Essays on Housing Market Problem
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In my dissertation, I focus on resource reallocation problem. Specifically, I consider the housing market problem. In this problem, there is a group of agents and a group of objects. Each agent owns at most one object and each object is owned by at most one agent. Agents have preferences over objects. The goal is to reallocate these objects among agents while satisfying desirable properties; Pareto efficiency (not possible to make someone better-off without making someone worse-off), individual rationality (each agent is assigned an object at least as good as her endowment), strategy proofness (no agent has an incentive to lie) and weak-core selection (no group of agents can trade among themselves such that each of them becomes better-off). In addition, I consider this problem while allowing agents to be indifferent between objects. Recently, favorable results have been established for such problems. It has been proved that Pareto efficient, weak-core selecting (hence, individually rational) and strategy proof rules exist for such problems. I consider additional properties for the housing market problem with indifferences. I show that there are rules which, in addition to the aforementioned properties, satisfy no justified-envy for agents with identical endowments and weak group strategy proofness even though Pareto efficiency and group strategy proofness are incompatible under the assumption of indifferences. I achieve this by providing sufficient conditions for weak group strategy proofness. Then, I propose a procedural enhancement which prioritizes the outcome achieved without violating strategy proofness. I show that some of the existing rules do not satisfy this criterion. So, I propose a new mechanism which satisfies this property in addition to other desirable results. Additionally, I present an amended version of sufficient condition for strategy proofness for housing market problem with weak preferences. I also consider random assignment solutions to housing market problem which is referred to as fractional housing market problem in literature. For general and strict preferences, several impossibility results have been established for such problems. I show that for a restricted class of preferences, trichotomous preferences, these impossibility results do not hold.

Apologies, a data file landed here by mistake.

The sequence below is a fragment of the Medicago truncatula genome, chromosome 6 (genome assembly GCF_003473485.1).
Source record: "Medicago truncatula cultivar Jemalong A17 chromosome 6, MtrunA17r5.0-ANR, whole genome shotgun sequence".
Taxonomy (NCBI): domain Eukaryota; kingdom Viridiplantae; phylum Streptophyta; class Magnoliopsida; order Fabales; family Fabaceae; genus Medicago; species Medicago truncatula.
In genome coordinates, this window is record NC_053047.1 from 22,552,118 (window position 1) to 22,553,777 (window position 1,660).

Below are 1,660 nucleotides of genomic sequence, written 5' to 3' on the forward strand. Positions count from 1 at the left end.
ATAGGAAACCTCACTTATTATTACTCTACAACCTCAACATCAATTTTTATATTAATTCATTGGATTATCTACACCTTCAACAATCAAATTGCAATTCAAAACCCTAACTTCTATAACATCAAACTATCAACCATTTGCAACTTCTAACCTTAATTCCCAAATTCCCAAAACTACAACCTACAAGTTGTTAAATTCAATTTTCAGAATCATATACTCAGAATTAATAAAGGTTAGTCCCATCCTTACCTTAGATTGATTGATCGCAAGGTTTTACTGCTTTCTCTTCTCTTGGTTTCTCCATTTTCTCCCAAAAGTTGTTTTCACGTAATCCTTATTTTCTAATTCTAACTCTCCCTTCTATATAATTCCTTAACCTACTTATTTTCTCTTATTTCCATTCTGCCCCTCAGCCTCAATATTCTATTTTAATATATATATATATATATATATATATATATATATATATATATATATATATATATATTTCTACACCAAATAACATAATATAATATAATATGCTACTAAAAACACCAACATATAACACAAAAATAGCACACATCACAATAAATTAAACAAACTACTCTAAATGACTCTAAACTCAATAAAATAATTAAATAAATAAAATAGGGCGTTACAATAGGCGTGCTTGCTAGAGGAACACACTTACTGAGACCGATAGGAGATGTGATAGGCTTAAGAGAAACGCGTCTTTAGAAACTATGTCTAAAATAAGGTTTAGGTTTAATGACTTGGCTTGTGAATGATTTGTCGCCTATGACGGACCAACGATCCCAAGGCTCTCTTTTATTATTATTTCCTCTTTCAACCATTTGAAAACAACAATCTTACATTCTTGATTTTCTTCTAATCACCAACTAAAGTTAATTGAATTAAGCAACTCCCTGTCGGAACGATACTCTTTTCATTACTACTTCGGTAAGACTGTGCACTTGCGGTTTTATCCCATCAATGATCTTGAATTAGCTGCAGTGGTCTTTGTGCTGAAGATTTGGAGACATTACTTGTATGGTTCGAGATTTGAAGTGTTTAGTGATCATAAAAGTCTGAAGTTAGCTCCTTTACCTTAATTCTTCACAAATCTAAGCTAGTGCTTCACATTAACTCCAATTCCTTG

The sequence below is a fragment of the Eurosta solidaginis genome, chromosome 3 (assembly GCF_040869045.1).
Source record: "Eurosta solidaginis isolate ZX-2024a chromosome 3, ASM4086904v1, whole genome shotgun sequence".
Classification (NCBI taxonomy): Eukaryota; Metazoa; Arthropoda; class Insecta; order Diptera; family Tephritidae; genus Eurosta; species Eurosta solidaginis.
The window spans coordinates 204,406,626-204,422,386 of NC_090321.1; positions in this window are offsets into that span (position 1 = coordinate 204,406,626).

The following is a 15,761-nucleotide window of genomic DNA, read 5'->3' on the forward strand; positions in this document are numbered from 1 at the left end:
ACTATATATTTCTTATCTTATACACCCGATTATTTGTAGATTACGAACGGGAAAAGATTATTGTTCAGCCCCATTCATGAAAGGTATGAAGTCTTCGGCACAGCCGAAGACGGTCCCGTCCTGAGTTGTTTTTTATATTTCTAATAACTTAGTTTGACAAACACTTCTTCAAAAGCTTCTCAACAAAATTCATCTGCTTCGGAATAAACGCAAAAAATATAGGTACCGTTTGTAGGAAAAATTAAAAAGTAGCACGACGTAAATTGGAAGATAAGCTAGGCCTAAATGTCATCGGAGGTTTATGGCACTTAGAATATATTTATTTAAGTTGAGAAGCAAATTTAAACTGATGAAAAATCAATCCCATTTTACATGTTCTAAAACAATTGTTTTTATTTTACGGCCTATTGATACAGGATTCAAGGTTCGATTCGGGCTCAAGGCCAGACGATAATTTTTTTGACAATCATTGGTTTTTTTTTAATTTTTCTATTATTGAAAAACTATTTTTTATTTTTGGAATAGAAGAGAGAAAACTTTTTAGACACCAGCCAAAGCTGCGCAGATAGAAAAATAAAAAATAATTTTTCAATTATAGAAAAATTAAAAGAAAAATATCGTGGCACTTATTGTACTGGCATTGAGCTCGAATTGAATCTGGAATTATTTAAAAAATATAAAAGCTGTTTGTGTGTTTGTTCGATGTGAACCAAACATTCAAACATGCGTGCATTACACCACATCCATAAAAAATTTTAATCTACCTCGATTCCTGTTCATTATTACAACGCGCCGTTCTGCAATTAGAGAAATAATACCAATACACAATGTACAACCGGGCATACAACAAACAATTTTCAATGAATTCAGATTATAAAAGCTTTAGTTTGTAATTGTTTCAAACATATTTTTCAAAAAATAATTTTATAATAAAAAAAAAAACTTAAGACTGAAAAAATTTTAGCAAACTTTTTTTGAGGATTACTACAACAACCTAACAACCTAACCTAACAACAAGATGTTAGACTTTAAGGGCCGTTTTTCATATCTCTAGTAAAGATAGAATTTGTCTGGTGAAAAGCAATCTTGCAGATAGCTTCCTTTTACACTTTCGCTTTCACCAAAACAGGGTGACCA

Ahmad, Ghufran (2017). Essays on Housing Market Problem. Doctoral dissertation, Texas A & M University. Available electronically from